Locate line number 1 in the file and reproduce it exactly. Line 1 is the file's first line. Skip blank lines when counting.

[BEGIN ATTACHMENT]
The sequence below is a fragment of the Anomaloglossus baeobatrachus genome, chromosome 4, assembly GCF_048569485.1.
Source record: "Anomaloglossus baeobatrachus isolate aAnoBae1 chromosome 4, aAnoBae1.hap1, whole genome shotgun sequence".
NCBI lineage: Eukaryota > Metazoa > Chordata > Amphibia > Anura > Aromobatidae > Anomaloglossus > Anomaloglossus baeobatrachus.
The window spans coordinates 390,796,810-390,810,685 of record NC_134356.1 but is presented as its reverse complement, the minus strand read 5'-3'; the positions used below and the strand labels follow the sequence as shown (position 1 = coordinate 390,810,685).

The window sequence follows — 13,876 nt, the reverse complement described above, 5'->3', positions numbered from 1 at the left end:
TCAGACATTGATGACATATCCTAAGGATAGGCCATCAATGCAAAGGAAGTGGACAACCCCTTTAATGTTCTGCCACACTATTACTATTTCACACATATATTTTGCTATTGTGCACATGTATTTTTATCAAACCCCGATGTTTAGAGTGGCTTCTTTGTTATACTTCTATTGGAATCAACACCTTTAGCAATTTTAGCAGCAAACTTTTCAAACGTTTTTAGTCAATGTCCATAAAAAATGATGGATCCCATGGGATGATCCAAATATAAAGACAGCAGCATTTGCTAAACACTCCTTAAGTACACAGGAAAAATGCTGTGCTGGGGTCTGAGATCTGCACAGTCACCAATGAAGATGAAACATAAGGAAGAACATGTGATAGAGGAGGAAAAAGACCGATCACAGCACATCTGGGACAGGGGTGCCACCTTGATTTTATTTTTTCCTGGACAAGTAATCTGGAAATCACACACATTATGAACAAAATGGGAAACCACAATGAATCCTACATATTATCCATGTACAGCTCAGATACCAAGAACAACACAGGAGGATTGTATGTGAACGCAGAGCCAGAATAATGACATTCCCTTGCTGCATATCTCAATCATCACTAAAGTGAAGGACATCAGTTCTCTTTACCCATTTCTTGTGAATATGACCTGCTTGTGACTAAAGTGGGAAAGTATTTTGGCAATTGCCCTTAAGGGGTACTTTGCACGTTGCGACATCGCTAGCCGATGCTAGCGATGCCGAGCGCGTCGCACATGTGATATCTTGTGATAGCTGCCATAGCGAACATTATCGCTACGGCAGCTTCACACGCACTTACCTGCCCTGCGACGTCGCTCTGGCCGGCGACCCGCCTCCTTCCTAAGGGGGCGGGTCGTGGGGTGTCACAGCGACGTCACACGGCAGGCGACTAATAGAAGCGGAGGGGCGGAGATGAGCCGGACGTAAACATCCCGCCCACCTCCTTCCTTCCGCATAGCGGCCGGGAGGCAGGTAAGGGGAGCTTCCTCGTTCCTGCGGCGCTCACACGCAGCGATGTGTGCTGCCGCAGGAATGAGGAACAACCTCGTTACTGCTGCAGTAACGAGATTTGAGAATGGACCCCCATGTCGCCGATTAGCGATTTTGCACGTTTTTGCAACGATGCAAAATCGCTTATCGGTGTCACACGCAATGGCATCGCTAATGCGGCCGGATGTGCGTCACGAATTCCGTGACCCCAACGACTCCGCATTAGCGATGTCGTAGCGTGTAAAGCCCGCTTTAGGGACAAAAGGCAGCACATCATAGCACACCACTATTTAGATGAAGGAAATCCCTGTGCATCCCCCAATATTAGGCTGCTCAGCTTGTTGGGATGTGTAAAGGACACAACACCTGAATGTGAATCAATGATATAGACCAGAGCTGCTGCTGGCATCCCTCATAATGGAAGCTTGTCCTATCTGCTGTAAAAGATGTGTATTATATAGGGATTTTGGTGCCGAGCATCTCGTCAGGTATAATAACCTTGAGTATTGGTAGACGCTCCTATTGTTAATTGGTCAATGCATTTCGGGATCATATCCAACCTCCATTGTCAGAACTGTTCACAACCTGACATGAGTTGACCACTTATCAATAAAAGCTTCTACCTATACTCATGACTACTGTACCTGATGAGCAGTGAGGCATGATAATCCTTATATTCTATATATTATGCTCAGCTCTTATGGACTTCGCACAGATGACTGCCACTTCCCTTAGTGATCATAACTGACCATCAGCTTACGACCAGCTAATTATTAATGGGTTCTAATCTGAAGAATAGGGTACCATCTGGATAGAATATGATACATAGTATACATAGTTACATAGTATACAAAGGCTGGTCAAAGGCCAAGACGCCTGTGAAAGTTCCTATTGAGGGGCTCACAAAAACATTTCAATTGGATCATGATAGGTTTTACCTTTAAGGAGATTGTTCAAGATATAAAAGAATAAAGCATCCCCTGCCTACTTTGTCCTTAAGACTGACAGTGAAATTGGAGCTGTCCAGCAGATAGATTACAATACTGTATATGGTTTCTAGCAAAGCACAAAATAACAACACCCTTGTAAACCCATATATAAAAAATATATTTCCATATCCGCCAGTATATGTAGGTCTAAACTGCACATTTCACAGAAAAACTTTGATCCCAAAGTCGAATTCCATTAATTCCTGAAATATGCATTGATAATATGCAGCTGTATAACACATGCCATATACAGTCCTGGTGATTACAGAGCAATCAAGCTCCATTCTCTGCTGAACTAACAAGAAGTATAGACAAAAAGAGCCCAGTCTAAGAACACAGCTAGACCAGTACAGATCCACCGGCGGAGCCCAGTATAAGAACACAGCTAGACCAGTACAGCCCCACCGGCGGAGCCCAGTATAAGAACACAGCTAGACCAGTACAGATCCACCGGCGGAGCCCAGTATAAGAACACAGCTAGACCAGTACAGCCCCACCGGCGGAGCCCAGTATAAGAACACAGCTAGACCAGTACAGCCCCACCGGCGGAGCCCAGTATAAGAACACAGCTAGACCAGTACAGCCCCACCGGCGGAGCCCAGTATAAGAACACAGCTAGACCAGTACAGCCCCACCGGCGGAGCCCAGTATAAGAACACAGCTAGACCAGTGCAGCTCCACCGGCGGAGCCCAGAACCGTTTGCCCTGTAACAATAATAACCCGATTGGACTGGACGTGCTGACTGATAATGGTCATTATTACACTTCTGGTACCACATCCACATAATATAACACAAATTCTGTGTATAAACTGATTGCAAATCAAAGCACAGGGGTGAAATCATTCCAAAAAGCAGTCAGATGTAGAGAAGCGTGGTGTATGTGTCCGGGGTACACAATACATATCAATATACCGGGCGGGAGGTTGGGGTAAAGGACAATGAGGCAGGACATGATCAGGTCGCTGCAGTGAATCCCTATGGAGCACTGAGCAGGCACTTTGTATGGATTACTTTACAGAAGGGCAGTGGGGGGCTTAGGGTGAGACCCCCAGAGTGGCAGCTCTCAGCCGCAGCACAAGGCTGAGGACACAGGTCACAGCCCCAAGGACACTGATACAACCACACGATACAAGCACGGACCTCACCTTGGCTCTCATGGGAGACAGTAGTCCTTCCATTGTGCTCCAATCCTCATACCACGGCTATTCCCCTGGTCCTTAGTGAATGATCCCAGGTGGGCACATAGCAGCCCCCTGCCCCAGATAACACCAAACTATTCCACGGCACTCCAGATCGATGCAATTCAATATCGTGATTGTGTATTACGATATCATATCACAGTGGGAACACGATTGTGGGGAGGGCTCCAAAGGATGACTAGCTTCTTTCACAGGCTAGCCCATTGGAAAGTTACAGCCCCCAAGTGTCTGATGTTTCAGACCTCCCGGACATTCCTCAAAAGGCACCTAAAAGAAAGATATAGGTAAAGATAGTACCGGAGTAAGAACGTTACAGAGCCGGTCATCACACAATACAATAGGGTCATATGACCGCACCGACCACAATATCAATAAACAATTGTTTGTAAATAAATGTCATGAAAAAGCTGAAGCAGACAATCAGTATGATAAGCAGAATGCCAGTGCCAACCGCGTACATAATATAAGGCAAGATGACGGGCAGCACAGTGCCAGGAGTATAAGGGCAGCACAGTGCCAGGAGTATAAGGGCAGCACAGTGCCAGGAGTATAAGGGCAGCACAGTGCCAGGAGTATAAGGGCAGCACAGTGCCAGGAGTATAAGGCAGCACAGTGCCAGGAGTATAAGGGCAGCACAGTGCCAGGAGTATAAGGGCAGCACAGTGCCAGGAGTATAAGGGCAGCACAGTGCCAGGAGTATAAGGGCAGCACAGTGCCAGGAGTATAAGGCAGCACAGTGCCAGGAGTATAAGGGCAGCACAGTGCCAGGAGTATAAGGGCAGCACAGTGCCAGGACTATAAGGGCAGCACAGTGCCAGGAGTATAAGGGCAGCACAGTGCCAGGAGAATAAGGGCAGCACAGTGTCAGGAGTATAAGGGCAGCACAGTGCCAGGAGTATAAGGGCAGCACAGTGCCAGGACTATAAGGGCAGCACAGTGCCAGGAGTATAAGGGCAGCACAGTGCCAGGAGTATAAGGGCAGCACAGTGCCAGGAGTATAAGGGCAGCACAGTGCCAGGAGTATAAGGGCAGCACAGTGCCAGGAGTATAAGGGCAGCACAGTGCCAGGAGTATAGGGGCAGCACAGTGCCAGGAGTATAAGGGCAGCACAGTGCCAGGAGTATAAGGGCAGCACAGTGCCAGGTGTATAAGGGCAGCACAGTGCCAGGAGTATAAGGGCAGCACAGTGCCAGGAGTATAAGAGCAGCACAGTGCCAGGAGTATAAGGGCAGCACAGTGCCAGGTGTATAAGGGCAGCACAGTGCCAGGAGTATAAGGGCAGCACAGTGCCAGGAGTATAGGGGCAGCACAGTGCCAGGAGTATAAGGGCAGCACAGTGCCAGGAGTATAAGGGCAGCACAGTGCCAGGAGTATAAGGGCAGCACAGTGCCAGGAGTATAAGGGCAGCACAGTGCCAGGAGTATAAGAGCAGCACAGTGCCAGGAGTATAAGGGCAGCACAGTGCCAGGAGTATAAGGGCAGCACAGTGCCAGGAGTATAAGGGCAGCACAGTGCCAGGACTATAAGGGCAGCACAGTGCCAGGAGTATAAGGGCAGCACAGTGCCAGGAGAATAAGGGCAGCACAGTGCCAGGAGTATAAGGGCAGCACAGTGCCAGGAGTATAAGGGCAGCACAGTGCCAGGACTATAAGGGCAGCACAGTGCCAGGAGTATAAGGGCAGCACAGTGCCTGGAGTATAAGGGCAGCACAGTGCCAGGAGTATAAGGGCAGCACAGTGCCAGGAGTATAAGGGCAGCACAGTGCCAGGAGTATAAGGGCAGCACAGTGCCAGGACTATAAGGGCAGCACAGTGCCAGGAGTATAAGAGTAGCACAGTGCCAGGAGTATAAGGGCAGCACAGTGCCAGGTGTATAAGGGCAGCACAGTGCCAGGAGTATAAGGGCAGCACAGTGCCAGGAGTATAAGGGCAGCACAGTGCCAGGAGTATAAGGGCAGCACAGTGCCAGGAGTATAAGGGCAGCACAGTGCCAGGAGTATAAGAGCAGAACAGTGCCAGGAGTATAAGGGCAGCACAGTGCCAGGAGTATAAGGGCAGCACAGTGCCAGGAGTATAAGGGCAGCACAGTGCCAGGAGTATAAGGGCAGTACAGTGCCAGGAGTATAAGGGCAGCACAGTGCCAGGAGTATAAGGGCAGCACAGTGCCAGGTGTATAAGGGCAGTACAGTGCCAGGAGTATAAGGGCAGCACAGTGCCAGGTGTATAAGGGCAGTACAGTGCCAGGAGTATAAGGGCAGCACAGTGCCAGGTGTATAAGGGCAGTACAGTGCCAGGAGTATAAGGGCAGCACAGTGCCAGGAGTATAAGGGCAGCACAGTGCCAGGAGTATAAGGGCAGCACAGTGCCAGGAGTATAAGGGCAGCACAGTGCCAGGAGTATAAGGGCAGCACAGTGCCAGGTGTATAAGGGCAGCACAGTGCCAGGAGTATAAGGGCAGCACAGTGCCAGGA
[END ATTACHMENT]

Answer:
The sequence below is a fragment of the Anomaloglossus baeobatrachus genome, chromosome 4, assembly GCF_048569485.1.